Energy conservation saves money
In communities across America local residents, businesses, and public agencies spend millions of dollars each year to buy energy—often dirty energy—from outside the community.
By using energy more efficiently and by producing more energy locally, communities can reduce the outflow of energy dollars.
This keeps more dollars circulating among local businesses close to home.
When communities harness millions of dollars for energy efficiency retrofit work and new energy infrastructure projects, they directly create good, family-wage local jobs in the trades as well.
Over the past several months Edmonds has been involved in several exciting partnerships that will substantially reduce our energy costs and move our community towards energy independence.
Shortly after my arrival as Mayor we entered into an agreement with New Energy Cities to assist the city with an energy action plan.
We engaged a group of over 60 stakeholders from across the community to set priorities and discuss actions.
The plan is complete and I will be making recommendations to the council for next steps in the near future.
The purpose of this action plan is to guide the collaborative work of regional public, private, and civic leaders in Edmonds to create a model for new energy leadership so successful that it inspires others to follow.
With gasoline near $4/gallon, we have taken action to purchase hybrid and all electric vehicles in our city fleet, saving over $6,500 in fuel costs per year!
In addition to the economic benefit of lower fuel consumption, this will also reduce carbon emissions by 303 metric tons of CO2.
We are moving forward with plans to install electric car charging stations around the city to encourage consumers to consider using electric vehicles.
Our partnership with the Edmonds Community Solar Cooperative establishes Edmonds as a leader in efforts to have local governments sign agreements with private investors.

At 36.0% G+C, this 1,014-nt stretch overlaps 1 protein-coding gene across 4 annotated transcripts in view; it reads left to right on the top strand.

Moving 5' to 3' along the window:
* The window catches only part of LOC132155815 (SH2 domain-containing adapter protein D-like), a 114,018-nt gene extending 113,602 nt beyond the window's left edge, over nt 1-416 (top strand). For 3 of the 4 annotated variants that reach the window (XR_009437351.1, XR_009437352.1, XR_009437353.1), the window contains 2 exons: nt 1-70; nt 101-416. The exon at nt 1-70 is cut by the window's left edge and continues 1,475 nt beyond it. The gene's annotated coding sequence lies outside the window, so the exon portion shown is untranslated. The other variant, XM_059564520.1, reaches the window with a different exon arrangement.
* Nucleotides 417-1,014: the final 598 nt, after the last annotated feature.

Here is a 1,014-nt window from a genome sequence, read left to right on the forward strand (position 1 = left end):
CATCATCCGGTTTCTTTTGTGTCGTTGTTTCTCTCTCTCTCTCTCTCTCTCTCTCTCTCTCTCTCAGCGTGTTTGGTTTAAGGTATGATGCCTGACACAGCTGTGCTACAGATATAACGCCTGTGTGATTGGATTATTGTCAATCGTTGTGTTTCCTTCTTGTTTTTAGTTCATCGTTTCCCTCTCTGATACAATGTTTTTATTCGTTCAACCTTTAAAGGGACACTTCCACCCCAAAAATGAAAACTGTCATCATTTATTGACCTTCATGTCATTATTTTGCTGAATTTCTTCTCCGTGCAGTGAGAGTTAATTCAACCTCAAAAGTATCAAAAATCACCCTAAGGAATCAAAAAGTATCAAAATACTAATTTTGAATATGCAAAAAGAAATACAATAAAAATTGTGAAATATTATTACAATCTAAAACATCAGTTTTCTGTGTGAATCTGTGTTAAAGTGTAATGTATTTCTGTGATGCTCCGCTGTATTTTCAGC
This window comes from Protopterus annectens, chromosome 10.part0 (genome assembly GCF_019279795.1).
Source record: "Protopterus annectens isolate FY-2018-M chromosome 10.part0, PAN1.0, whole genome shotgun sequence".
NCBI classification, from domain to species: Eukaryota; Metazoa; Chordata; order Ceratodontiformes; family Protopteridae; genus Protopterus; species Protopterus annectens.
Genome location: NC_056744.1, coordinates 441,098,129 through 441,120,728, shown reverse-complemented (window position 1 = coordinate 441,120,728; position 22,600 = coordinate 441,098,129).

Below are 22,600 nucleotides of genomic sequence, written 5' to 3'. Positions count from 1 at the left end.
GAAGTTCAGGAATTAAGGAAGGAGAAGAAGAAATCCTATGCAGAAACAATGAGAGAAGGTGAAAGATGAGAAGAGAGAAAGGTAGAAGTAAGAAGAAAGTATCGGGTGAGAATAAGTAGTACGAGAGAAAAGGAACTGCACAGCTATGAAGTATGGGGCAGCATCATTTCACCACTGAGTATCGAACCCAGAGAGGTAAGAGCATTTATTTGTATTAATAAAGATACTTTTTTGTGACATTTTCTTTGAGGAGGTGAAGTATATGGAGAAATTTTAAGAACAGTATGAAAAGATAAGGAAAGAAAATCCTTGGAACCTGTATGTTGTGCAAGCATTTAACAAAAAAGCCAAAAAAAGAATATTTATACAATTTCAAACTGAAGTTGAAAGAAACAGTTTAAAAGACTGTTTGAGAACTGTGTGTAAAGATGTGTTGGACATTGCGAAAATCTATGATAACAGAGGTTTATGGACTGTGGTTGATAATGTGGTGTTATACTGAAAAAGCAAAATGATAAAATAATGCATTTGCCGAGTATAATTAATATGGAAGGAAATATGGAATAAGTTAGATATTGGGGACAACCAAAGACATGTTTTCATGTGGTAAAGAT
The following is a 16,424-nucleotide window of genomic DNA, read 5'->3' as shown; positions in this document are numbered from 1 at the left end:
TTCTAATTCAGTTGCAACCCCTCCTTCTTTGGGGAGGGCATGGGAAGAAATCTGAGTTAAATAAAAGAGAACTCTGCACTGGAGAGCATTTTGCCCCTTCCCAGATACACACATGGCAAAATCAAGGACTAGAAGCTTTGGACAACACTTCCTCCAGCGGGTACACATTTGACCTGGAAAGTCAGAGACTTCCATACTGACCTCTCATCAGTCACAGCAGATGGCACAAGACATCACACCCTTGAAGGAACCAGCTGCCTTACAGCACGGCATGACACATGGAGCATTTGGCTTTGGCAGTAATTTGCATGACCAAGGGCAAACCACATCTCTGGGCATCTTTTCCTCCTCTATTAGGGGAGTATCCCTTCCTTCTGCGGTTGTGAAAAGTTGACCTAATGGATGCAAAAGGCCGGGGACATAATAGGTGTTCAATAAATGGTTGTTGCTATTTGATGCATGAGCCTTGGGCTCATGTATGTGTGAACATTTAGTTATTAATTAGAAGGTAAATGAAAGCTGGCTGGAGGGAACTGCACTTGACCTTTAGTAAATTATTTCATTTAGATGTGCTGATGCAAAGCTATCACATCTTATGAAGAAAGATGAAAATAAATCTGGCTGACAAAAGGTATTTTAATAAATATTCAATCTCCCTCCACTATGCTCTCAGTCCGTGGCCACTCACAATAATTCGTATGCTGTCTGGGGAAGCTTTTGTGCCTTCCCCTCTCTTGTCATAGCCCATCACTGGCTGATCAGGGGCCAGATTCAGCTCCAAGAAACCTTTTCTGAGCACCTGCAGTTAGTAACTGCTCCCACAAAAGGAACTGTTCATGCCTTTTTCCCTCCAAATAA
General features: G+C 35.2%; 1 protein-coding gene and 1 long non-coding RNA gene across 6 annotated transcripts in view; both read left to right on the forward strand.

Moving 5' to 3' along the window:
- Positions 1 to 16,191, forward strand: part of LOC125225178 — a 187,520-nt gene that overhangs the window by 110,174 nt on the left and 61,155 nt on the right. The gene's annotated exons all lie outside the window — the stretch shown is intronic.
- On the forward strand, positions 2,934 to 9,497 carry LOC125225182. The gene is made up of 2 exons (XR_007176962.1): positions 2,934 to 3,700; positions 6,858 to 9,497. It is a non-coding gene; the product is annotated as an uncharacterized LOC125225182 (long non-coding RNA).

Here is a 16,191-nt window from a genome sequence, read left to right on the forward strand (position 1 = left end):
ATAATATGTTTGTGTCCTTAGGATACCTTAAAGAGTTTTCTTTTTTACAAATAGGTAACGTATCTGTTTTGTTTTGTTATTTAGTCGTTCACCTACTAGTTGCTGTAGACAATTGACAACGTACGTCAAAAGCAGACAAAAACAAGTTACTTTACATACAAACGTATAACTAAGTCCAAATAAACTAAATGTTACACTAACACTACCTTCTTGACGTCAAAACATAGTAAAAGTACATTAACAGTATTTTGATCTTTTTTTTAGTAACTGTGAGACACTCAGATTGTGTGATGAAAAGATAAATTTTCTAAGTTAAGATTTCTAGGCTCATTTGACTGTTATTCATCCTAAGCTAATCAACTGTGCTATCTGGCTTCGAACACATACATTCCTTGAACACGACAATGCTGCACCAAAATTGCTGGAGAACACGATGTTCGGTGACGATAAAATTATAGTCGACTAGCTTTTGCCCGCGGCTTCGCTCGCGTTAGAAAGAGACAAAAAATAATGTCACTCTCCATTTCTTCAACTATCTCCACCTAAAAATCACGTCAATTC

These agreements form an important partnership between the City of Edmonds and a growing number of our citizens wanting to take decisive action to address energy independence, energy efficiency, and climate change.
When this project is installed it will save the city over $3200/year in electricity costs.
The City has improved its energy performance by managing energy strategically across the entire organization by making cost-effective improvements to its buildings.
These efforts earned our City Hall the U.S. Environmental Protection Agency’s (EPA’s) prestigious ENERGY STAR, the national symbol for protecting the environment through superior energy efficiency.
Buildings that earn the ENERGY STAR use an average of 35 percent less energy than typical buildings and also release 35 percent less carbon dioxide into the atmosphere.
While the city has made major strides in energy savings, there is more left to do.
The city is committed to reaching our goal of reducing our energy use 20 percent by the year 2020.
We are currently undergoing an assessment of our fleet and facilities to determine where we can gain the most savings.
In these difficult and challenging economic times these efforts will help keep our finances sustainable and at the same time reduce the amount of emissions you city government is putting into the atmosphere.